Tuesday, May 25, 2010

June 2010 - Community Month

Back in 2009, when I was introduced to City Year – Greater Philadelphia http://www.cityyear.org/philadelphia.aspx, it became remarkably clear The Knapp Gallery was being called to redefine status quo; our actions must overtake the spoken and written word. True commitment requires we ultimately ante up, invest and pay into the machines that define our existence. At street level, the local gallery’s growth and continuance is reliant upon the availability of quality marketable art.

City Year is an International Organization whose initiatives are tailored to meet community and school district needs. City Year corps members as tutors, mentors and role models, help children stay in school and on track, and transform schools and communities across the United States, as well as through international affiliates in Johannesburg, South Africa and London, England. So what's that got to do with art?

Approached by City Year about giving some Philadelphia high school students an art exhibition, I quickly saw the tremendous value and potential return on an inexpensive investment. Unbelievable as it may sound, many urban students have never been afforded the opportunity to investigate their latent artistic gifts. Believing an auspicious exhibition venue like The Knapp Gallery would bolster the artistic dreams of our next urban artistic generation, I Committed our walls to a two week show of “not for Sale” Teen-Age art. Sure, I have to worry about the rent, but I also have to concern myself with posterity as well.

I have to be honest; currently the largest part of my job is lobbying for the developing of Philadelphia based career opportunities for our City’s MFA graduates. With limited opportunities to develop and grow their craft, we lose the majority our MFA graduates to attrition. Consequently, I am keenly sensitive and aware of the need to contribute to Philadelphia Art Community growth, participating in significant results-oriented activities to create exhibition opportunities. And while our task is a daunting attempt to turn a huge cumbersome and foundering ship with a remarkably small rudder, it is clear that every effort to promote growth in Philadelphia Arts is a worthwhile endeavor and investment of time and resources. A deterrent for many is the intangibility of long term investments. Short term goals of "paying the rent" usually interfere with long term goal planning.

Setting realistic “city-wide collective long term goals” requires resolve and commitment that most local street level galleries are not in a position to concentrate on. Fortunately, Knapp Gallery owners Barclay and Rebecca Knapp have a proactive vision for Philadelphia that is more about the long term than the quick immediate returns form simply “selling” art and meeting the bills. Believing in the Parisian Salon economy, made infamous by the likes of Gertrude Stein and Cohn sisters (Claribel and Etta), Barclay and Rebecca have, by way of collecting Philadelphia Art and issuing living stipends to Philadelphia painters, invested considerable resources into the Philadelphia Art Community. Using the Knapp Gallery to promote Philadelphia Art, the Knapp’s have used the Gallery as a vehicle to build and promote their personal collection. Their investment into Philadelphia Artists is unrivaled.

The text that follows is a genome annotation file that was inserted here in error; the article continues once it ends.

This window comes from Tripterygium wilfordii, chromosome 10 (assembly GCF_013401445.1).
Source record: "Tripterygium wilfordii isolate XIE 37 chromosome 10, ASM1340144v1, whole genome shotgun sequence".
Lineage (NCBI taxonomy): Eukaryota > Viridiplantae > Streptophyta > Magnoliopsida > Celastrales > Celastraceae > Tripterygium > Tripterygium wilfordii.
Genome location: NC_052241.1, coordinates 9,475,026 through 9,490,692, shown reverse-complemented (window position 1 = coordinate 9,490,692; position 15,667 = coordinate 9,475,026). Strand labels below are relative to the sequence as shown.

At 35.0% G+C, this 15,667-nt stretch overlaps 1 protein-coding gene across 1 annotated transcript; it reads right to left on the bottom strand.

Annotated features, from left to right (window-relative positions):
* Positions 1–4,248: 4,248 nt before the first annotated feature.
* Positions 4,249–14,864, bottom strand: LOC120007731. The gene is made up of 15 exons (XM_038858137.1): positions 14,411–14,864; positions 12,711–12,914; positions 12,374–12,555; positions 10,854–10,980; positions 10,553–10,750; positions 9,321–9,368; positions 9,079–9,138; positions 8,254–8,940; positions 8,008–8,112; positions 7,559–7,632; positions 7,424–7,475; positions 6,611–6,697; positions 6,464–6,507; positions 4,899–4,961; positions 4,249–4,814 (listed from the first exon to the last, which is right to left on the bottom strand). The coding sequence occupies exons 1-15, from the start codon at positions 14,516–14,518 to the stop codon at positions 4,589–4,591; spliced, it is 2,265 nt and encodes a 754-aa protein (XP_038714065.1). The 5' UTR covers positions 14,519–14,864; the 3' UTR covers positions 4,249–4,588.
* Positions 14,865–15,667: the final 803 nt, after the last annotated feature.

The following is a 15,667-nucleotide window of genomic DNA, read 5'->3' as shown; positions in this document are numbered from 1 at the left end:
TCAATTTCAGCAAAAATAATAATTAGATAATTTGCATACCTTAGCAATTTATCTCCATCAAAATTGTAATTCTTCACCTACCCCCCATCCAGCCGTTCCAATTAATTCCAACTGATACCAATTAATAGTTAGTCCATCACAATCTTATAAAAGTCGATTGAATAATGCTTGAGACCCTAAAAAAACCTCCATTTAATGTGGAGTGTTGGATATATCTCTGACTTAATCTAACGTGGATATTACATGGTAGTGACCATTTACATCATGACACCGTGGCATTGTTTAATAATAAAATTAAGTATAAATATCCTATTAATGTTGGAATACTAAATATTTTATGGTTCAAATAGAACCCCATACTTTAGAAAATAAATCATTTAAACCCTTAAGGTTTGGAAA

Knapp concerns for the growth of Philadelphia Arts undergirds my "charge for service" as Director here. “Get it done. Take risks. When things work, fine, continue with them. When things don’t, no harm - no foul, try something else. Be aggressive.” were Barclay’s words when he turned me loose in Philadelphia. As such, my willingness to partner with City Year was met with applause by the bosses. Every little bit helps. Besides, without a divine crystal ball, we never know the impact of our decisions. My hope is that Our High School Art exhibition will demonstrate the Knapp Gallery’s commitment to the advancement of the Philadelphia Art Community. Beyond this, a desired by-product of this effort is to also engender confidence in prospective patrons of our altruistic-based missionary vision. We will do whatever it takes to exhibit a standard of world class art, even if that requires our paying into the machine long before it creates product fit for our walls.


The remainder of June, we are offering our walls to a few unknowns; two local talents, one not having yet made it into the exhibition ring the other excluded from mainstream exhibitions by negating circumstances.

Ikru Salmon, near Homeless, peanut butter a dietary staple, carves, paints, writes and performs poetry. Preferring the abstract, drawn to the convex and concave nature of shapes, Ikru survives through his art. Committed to his craft, determined to overcome the confines of his poverty, identifying his art with the homeless, believing his creativity a gift direct from God the Creator, Ikru sells his art on the street for his daily bread. Unseen Beauty, a relief wood carving (35” x 19”), made from a gifted block of wood, evidences the beauty Ikru sees often missed by others. “I see the beauty that others don’t. Many of the homeless do.”

Bonnie Shanas - “As a student of psychology and enthusiast of human nature, I have always been intrigued by underlying allusions and the universal body language. The genuine truth expressed through the subtlety of the unspoken gesture is my inspiration for sculpture of the human form.

Through these images emerging from a cloth of wire, I strive to capture and share these intimate yet universal expressions. The unimposing transparency of the material is intended to offer a moment or a memory, which each observer can make his/her own.” Lucid Dreams 28” x 33 ½”

My next blog entry will give the full stories of Ikru and Bonnie.